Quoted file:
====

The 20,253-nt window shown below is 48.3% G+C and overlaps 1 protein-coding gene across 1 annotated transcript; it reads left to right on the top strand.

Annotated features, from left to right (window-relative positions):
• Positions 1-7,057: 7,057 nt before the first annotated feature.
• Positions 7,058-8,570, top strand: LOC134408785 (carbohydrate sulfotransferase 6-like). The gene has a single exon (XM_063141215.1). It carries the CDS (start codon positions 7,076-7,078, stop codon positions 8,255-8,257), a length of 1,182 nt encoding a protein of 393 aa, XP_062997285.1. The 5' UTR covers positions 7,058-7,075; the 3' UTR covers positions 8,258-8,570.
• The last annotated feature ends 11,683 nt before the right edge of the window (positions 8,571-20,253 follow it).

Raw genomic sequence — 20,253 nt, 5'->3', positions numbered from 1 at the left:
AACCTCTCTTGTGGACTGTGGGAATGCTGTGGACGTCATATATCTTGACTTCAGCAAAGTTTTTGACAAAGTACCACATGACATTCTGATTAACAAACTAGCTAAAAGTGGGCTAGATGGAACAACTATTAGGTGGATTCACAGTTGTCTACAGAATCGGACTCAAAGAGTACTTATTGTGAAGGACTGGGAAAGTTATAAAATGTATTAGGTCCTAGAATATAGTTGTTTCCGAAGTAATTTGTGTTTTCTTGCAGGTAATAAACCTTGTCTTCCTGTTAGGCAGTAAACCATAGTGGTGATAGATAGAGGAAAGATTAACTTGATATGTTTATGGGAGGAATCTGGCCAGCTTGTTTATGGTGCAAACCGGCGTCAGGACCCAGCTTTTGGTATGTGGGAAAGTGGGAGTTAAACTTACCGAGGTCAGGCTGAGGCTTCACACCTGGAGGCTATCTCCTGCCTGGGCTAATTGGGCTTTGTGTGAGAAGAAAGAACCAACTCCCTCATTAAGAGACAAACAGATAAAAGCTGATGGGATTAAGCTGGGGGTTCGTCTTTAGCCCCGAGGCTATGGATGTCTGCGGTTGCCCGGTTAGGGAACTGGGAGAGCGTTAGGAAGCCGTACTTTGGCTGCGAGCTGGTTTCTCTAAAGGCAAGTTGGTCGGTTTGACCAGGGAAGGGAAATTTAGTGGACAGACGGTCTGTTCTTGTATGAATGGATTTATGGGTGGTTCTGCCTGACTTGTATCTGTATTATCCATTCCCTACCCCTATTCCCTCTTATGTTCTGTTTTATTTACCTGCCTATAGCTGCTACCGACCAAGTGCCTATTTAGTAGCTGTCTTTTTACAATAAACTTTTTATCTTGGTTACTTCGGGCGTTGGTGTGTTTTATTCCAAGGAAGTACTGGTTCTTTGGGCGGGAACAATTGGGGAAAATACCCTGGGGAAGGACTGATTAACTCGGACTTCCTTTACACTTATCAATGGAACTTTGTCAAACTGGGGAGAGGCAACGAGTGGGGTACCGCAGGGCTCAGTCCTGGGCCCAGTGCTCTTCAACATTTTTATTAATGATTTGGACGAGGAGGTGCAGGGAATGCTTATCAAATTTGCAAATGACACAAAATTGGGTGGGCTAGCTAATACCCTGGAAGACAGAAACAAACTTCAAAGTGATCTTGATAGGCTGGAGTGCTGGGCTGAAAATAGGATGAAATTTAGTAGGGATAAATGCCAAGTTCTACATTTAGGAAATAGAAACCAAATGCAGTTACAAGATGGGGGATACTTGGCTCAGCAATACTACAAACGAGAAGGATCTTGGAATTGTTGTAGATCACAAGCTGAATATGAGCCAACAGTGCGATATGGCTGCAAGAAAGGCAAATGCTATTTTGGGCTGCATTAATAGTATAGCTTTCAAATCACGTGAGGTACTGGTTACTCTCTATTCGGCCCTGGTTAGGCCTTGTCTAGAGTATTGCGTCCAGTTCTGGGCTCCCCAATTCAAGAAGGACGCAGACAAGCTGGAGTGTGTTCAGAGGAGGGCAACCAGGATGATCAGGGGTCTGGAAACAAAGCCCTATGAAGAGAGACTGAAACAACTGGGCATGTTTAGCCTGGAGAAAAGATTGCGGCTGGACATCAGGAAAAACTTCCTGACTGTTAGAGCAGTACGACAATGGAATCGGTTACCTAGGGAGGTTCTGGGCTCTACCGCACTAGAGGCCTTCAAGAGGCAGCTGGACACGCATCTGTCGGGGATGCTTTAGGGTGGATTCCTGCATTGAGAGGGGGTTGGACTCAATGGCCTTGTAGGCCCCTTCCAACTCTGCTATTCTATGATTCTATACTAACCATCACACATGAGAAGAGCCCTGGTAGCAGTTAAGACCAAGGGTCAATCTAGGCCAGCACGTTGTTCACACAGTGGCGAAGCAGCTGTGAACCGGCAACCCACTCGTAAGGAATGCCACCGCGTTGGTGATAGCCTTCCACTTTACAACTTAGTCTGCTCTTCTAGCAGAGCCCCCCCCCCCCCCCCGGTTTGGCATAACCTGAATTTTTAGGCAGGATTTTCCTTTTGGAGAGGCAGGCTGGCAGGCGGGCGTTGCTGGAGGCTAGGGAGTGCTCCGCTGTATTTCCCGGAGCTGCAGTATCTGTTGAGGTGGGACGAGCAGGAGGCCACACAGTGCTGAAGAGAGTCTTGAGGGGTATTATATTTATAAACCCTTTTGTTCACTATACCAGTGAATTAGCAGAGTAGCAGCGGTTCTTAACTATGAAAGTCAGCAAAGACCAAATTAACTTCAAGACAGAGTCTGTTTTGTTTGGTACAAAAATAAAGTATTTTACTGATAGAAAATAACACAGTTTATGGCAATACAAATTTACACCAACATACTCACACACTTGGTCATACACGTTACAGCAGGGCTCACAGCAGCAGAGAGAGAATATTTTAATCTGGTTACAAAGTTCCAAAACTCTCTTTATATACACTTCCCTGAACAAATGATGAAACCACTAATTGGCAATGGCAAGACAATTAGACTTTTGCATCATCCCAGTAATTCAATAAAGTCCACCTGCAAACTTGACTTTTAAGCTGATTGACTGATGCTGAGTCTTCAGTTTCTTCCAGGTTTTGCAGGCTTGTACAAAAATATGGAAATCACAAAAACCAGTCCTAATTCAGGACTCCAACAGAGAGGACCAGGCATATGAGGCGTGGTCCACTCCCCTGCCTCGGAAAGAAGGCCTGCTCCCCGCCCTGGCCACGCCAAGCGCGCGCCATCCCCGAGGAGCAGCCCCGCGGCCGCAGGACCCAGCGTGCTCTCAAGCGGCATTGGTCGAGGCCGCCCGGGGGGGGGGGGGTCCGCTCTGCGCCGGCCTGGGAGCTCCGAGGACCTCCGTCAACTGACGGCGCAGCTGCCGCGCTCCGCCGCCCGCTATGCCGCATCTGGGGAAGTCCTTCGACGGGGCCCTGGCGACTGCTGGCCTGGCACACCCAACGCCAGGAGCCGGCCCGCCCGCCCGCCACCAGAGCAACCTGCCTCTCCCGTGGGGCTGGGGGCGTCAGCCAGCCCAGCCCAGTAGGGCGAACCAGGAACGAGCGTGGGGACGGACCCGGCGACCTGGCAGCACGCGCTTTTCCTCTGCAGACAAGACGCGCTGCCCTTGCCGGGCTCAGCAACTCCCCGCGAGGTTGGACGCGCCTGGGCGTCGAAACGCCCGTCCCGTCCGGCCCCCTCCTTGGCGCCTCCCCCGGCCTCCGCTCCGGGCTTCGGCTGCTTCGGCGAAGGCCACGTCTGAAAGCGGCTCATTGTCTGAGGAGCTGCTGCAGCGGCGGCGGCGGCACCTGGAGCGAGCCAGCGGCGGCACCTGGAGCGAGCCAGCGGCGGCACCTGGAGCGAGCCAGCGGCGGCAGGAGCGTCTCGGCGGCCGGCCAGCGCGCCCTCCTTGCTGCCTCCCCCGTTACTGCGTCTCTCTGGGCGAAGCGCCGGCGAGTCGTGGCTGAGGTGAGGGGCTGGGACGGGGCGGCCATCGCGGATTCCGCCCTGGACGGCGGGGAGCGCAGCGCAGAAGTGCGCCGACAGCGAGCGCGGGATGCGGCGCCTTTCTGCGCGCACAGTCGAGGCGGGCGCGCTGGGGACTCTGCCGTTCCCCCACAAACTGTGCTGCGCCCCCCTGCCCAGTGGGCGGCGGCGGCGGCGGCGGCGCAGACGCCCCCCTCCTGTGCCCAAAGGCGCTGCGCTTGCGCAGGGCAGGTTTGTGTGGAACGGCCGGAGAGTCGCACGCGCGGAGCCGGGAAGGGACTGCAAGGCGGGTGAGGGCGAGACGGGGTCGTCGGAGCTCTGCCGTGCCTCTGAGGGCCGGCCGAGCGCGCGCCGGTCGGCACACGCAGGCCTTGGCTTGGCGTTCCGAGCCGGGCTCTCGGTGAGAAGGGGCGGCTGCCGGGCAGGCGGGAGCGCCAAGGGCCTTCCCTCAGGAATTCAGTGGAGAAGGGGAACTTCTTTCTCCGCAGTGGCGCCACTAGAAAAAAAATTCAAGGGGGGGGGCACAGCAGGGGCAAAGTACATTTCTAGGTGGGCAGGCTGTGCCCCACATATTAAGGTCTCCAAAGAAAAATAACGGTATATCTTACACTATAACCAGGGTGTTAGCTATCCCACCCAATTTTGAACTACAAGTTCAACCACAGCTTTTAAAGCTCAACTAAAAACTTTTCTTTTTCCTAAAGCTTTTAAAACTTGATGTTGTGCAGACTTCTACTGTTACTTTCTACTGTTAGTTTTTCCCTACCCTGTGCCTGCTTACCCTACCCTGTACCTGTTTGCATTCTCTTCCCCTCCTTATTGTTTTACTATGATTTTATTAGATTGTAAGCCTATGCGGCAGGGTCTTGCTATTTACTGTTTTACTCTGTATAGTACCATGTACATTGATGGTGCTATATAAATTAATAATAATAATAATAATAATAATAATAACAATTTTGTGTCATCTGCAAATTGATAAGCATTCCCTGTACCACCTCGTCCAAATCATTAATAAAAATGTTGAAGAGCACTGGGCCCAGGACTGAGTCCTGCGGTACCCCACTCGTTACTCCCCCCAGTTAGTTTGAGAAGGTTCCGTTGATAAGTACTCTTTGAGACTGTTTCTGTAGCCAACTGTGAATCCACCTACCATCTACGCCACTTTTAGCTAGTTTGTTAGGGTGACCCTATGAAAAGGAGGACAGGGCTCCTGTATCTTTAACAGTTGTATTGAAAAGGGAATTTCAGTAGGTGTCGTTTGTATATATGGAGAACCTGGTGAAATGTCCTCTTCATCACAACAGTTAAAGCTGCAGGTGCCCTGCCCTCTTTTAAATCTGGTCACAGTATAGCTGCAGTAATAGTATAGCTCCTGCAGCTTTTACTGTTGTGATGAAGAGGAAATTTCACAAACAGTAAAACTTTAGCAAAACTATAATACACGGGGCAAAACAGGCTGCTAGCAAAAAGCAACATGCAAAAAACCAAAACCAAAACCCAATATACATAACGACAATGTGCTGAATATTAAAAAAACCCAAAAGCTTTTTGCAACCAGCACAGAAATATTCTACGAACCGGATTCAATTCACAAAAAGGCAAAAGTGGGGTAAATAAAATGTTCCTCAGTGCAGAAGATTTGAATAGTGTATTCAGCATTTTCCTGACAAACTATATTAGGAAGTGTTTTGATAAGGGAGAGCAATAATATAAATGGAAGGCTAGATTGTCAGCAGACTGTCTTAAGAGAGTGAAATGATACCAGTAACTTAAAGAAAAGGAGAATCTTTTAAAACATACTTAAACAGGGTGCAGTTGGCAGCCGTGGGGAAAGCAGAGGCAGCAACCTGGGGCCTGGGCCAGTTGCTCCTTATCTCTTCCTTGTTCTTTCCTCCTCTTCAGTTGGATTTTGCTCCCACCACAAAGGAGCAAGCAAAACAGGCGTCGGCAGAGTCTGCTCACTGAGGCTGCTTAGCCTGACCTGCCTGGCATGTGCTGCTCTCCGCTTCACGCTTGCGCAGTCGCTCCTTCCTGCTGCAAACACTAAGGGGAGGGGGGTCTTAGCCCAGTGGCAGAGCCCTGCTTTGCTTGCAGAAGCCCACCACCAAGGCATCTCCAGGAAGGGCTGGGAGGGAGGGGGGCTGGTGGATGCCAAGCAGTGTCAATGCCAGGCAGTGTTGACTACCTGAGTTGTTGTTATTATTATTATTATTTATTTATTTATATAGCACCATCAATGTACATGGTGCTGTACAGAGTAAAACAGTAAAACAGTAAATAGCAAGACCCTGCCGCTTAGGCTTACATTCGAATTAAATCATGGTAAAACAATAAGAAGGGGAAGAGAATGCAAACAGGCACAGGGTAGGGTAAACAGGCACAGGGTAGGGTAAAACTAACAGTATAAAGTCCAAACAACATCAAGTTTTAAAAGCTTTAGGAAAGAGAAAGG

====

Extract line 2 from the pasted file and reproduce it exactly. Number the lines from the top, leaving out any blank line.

Annotated features, from left to right (window-relative positions):